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Condition: Used: Good
Comment: The item shows wear from consistent use, but it remains in good condition and works perfectly. All pages and cover are intact (including the dust cover, if applicable). Spine may show signs of wear. Pages may include limited notes and highlighting. May include "From the library of" labels.
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Rainbow Party Paperback – June 1, 2005

2.3 out of 5 stars 68 customer reviews

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Editorial Reviews

From Publishers Weekly

Promiscuous sophomore Gin is throwing a "Rainbow Party," at which girls "put on a different color lipstick, and the guys all drop their pants." In theory, after the girls perform oral sex on the boys, they would be left with rainbows around their penises. The author takes the perspective of Gin and her invitees in the hours before her after-school party. They all have reasons for going (Sandy hopes to find love, virgin Brick is being pressured by his friend to gain sexual experience, and there are rumors that Perry is gay)—and their own anxieties, too. This debut novel takes a steamy premise, and adds in plenty of racy material, too, including oral sex between two boys in a school bathroom, but while the author makes a compelling argument against abstinence-only education and also against limited definitions of sex, readers may tire of the standard-issue characters. They may also start to cringe every time a character talks about oral sex not really being sex. There is some important information to be gleaned here (Gin and Perry have mysterious sore throats, and Hunter notices a "burning sensation" when he urinates; later they learn of a gonorrhea outbreak among the sophomore class), but in the end, the story here is not as compelling as its premise. Ages 14-up. (June)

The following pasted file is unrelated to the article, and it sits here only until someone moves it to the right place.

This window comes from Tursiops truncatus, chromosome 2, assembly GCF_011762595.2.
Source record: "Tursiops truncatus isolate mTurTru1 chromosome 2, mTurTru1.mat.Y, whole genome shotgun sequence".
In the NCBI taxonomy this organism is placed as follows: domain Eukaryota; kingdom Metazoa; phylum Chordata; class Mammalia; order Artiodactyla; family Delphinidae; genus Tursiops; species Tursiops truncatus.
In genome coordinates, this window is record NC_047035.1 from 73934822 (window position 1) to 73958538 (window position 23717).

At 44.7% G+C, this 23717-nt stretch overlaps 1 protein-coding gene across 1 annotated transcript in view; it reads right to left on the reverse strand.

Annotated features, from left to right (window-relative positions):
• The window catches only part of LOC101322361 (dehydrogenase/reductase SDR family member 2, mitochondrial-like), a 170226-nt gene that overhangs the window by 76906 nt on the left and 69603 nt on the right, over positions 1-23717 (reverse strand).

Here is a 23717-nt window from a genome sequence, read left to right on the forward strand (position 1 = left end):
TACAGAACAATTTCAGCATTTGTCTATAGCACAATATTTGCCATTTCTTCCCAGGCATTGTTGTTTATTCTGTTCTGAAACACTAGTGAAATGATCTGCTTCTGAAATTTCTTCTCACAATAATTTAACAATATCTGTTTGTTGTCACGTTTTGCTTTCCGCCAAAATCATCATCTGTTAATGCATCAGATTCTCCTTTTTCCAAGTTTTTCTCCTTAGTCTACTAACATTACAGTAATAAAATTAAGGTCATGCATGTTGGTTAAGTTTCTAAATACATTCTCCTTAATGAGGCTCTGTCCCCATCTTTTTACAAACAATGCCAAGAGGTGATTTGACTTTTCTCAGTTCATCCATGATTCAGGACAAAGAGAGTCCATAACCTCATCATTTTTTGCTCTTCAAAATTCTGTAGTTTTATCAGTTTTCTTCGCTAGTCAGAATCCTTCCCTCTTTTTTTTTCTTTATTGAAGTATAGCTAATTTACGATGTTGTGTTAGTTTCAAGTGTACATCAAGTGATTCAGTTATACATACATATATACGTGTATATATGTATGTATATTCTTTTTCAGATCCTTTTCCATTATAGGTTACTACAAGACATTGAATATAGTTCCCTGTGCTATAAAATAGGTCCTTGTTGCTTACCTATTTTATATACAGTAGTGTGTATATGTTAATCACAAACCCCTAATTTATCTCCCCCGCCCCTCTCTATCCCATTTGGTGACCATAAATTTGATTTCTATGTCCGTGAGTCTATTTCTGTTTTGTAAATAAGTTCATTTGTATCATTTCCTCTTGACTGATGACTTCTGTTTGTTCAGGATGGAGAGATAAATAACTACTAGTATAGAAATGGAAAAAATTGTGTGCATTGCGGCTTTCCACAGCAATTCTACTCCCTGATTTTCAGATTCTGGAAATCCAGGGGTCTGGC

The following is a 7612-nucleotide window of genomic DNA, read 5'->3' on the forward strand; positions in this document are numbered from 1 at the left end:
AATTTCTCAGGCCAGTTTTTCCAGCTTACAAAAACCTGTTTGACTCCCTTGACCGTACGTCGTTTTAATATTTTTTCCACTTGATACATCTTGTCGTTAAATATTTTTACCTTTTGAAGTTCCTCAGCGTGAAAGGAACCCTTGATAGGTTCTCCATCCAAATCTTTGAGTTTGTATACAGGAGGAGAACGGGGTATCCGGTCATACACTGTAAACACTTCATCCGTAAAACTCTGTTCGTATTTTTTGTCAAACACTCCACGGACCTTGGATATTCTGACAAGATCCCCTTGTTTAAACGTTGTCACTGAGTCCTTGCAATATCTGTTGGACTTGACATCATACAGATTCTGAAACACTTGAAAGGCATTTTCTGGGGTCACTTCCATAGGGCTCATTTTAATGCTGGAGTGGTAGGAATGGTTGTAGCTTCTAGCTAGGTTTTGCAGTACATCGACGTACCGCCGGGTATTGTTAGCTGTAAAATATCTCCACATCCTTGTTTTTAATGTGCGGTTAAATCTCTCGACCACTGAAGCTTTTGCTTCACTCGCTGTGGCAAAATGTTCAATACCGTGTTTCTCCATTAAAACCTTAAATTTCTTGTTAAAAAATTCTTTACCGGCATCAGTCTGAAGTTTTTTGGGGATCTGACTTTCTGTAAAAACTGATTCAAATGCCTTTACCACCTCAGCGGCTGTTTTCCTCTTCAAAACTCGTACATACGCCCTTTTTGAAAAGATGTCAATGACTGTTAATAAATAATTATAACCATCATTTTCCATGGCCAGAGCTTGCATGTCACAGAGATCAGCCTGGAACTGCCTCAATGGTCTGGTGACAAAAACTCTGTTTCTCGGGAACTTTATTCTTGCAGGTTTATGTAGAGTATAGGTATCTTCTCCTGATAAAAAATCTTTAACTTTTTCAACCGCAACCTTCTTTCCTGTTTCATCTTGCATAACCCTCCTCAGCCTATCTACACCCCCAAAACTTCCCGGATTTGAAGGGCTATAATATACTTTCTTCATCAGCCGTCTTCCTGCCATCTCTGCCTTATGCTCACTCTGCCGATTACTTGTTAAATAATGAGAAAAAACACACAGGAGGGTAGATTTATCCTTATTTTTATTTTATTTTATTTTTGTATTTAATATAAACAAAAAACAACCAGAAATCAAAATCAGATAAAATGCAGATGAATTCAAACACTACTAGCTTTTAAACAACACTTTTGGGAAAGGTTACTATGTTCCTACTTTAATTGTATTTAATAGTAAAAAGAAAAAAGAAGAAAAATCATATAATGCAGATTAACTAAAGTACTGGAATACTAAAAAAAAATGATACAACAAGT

Copyright © Reed Business Information, a division of Reed Elsevier Inc. All rights reserved.

From School Library Journal

Grade 9 Up -When Ginger arranges for an oral sex party to be held at her home, most of the teens she invites-some in relationships, some not-say that they will attend, and then figure out ways to avoid it. Egomaniac Hunter talks his friend Perry into going, although Perry regularly gives him plenty of oral sex. Surprise-having left work early, Gin's father shows up. Even though Hunter arrives with a bunch of condom balloons, Dad doesn't notice anything out of the ordinary. But when 39 members of the sophomore class are diagnosed with gonorrhea, Gin gets the blame. The story is told in sometimes crude or suggestive language, the writing is stilted, and there is little character development. The inclusion of a health teacher who happens to be covering the issue of STDs, along with opposition to the party by the teen founder of the Celibacy Club, seems forced. Actually, with its too-obvious agenda, much of the novel seems forced, but particularly curious readers will plow through to the end. Melvin Burgess's Doing It (Holt, 2004) is far more graphic in its depiction of teen sexuality, but it is a much better crafted book. -Diane P. Tuccillo, City of Mesa Library, AZ
Copyright © Reed Business Information, a division of Reed Elsevier Inc. All rights reserved.
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Product Details

  • Paperback: 248 pages
  • Publisher: Simon Pulse (June 1, 2005)
  • Language: English
  • ISBN-10: 141690235X
  • ISBN-13: 978-1416902355
  • Product Dimensions: 5.5 x 0.7 x 8.2 inches
  • Shipping Weight: 14.1 ounces (View shipping rates and policies)